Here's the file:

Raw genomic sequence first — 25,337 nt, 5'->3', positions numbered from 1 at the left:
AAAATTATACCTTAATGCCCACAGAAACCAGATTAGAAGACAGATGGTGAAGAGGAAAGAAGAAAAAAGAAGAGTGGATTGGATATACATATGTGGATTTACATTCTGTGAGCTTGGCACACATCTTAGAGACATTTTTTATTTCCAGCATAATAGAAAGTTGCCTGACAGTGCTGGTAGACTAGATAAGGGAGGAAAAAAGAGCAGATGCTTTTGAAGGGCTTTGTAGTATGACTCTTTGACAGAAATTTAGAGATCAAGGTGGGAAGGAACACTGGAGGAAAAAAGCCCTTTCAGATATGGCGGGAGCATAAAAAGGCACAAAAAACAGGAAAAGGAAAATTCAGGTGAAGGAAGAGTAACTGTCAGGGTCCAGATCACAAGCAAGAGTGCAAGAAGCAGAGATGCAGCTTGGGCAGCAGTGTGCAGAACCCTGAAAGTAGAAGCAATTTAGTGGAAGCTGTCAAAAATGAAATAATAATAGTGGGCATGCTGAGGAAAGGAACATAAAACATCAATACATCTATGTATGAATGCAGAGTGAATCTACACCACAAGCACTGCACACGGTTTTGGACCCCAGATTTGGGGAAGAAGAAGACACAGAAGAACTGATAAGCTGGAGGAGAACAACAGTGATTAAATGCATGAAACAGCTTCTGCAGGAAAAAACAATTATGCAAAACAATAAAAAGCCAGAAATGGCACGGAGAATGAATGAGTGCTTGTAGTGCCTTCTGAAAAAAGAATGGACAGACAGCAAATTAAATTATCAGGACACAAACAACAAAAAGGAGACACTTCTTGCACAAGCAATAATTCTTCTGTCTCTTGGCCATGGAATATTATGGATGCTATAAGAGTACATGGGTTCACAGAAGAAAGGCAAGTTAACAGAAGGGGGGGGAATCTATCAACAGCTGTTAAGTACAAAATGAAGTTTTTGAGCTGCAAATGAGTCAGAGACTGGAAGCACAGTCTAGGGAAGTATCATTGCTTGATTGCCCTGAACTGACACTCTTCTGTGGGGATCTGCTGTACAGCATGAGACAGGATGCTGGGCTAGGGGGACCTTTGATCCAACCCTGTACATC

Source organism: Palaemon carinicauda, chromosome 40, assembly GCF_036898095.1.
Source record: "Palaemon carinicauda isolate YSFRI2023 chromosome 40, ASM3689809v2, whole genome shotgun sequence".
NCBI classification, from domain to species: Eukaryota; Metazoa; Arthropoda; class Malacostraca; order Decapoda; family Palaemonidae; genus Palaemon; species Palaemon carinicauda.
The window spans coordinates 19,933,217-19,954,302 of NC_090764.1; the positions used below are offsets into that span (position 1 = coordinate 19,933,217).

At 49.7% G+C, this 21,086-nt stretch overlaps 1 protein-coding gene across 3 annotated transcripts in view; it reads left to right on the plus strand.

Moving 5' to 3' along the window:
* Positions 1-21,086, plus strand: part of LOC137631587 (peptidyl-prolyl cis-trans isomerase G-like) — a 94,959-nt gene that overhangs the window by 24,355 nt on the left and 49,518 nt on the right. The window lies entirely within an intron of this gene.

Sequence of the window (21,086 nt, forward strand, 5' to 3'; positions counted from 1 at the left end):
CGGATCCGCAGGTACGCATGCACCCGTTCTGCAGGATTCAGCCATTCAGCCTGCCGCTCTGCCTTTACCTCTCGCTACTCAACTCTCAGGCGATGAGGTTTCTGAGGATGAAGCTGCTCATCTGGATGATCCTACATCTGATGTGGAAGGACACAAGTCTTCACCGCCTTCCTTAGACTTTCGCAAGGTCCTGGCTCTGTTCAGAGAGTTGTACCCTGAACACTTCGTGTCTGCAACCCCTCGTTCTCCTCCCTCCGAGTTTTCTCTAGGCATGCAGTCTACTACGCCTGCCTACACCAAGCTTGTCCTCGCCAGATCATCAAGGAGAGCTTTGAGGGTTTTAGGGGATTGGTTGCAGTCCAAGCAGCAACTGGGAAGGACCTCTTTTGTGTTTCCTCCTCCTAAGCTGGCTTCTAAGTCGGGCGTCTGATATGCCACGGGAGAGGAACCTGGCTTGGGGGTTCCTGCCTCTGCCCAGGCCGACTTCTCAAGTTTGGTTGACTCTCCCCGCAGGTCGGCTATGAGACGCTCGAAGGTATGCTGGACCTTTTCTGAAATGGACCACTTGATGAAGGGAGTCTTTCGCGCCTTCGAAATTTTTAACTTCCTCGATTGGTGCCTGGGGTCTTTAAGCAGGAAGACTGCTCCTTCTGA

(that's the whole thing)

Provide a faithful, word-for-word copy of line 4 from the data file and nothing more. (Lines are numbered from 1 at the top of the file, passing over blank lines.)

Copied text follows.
Source record: "Palaemon carinicauda isolate YSFRI2023 chromosome 40, ASM3689809v2, whole genome shotgun sequence".